The second century Epistle of the Apostles (Epistula Apostolorum), a polemic against gnostics, lists him among the apostles purported to be writing the letter (who include Thomas) as Judas Zelotes. Certain Old Latin translations of the Gospel of Matthew substitute "Judas the Zealot" for Thaddeus/Lebbaeus in Matthew 10:3. To some readers, this suggests that he may be identical with the "Judas not Iscariot" mentioned in John 14:22: "Judas saith unto him, not Iscariot, Our Lord, how is it that thou wilt manifest thyself unto us, and not unto the world?" As it has been suggested that Jude is identical with the Apostle Thomas (see Jude Thomas), an identification of "Simon Zelotes" with Thomas is also possible. Barbara Thiering identified Simon Zelotes with Simon Magus; however, this view has received no serious acceptance. The New Testament records nothing more of Simon, aside from this multitude of possible but unlikely pseudonyms. He is buried in the same tomb as St. Jude Thaddeus, in the left transept of the St. Peter's Basilica in Rome, under the altar of St. Joseph.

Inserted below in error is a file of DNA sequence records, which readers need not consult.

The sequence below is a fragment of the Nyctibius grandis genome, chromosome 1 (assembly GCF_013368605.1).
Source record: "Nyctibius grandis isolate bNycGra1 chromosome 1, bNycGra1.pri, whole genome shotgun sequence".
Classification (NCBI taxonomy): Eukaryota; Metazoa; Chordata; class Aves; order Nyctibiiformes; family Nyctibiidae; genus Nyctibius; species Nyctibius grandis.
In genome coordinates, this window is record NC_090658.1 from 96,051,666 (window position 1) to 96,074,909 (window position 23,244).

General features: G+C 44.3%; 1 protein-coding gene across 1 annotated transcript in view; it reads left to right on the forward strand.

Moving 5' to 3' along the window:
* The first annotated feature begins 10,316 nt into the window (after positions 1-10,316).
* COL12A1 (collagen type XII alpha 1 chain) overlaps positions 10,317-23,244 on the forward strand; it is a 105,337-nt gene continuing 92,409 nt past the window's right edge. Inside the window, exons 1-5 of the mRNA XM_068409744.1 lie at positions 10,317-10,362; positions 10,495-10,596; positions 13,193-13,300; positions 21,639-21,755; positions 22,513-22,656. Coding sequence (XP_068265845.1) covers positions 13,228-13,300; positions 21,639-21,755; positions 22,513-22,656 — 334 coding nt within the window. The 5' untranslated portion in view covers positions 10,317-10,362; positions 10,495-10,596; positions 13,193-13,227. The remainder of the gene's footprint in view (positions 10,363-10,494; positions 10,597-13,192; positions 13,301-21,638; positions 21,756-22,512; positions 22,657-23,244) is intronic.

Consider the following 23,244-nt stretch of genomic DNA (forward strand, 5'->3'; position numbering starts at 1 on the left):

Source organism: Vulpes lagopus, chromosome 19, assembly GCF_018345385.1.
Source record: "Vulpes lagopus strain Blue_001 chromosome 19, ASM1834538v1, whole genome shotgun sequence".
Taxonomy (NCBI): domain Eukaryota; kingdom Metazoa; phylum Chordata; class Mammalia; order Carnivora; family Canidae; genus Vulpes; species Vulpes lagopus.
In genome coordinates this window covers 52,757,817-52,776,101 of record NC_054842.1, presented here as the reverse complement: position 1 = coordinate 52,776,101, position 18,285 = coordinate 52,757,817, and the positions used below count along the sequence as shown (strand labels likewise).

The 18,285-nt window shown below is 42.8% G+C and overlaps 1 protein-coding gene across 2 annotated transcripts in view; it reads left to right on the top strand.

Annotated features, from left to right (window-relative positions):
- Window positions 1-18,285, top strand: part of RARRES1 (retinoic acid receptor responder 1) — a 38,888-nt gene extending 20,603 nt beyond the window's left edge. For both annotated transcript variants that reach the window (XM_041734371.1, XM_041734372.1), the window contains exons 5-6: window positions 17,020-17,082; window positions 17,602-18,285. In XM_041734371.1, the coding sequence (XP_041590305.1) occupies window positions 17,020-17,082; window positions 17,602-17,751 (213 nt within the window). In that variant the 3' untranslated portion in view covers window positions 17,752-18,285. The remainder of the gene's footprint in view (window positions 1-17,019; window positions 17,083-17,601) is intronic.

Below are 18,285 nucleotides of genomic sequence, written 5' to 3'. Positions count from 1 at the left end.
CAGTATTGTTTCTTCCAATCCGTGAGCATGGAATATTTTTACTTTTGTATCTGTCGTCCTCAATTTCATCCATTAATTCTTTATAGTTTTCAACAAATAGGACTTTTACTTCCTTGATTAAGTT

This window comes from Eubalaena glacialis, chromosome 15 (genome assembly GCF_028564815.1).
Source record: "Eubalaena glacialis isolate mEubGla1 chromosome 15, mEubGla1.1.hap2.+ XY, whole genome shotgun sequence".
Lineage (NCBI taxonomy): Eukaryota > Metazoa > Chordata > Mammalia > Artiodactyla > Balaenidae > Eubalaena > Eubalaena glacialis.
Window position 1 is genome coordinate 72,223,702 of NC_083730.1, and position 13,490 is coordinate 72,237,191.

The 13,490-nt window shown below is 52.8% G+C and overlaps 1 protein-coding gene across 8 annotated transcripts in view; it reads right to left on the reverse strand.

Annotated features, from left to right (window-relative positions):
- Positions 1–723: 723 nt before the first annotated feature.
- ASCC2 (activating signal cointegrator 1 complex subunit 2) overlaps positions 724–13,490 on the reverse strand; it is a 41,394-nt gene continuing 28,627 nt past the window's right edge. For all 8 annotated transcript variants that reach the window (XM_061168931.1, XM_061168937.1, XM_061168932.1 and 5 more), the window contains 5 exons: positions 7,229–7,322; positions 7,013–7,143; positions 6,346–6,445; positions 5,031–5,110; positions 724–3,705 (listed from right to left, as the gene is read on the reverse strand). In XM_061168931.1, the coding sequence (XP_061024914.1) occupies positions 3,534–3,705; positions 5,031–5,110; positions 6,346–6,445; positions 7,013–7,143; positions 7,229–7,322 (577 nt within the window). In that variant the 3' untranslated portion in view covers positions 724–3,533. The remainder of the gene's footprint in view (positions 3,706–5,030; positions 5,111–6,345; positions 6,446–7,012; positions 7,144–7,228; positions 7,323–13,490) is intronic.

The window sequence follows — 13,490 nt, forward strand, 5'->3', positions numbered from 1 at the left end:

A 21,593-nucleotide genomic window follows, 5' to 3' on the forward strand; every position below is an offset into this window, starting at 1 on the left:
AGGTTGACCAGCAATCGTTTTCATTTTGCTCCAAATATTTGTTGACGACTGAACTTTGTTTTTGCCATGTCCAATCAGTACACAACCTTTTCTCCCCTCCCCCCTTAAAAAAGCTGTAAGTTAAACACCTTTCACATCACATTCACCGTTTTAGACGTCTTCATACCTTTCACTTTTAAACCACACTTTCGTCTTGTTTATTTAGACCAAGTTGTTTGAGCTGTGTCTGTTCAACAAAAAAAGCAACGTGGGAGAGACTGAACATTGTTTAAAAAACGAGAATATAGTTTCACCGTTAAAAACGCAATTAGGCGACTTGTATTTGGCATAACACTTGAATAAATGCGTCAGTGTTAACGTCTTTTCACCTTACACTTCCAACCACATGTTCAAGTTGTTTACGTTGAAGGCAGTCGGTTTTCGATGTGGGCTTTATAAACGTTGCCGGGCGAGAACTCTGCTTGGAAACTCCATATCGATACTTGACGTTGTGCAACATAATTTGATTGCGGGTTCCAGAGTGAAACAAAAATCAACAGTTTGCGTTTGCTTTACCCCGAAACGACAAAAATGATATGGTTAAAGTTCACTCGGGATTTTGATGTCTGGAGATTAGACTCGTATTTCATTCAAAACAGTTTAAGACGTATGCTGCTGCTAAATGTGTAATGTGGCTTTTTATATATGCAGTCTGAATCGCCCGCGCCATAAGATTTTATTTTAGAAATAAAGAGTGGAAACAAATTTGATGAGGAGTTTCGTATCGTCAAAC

Simon, like the other Apostles, is regarded as a saint by the Roman Catholic Church, the Eastern Orthodox Churches, the Oriental Orthodox Churches, the Eastern Catholic Churches, the Anglican Church and the Lutheran Church.
Muslims accept Jesus as a prophet of Islam. The Qur'an also speaks of Jesus' disciples but does not mention their names, instead referring to them as "helpers to the work of God". Muslim exegesis and Qur'an commentary, however, names them and includes Simon amongst the disciples. Muslim tradition says that Simon was sent to preach the faith of God to the Berbers, outside North Africa.
In the Gospel of Barnabas, a book dated to the late 16th century that recounts a life story of Jesus from an Islamic perspective, a list of the twelve apostles is registered. In this list the only apostle that does not match with one of the traditional apostles of Christianity is Simon the Zealot, naming in his place a person who identifies himself as Barnabas, who appears as author of the book.
Muslim exegesis identifies the disciples of Jesus as Peter, Andrew, Matthew, Thomas, Philip, John, James, Bartholomew, and Simon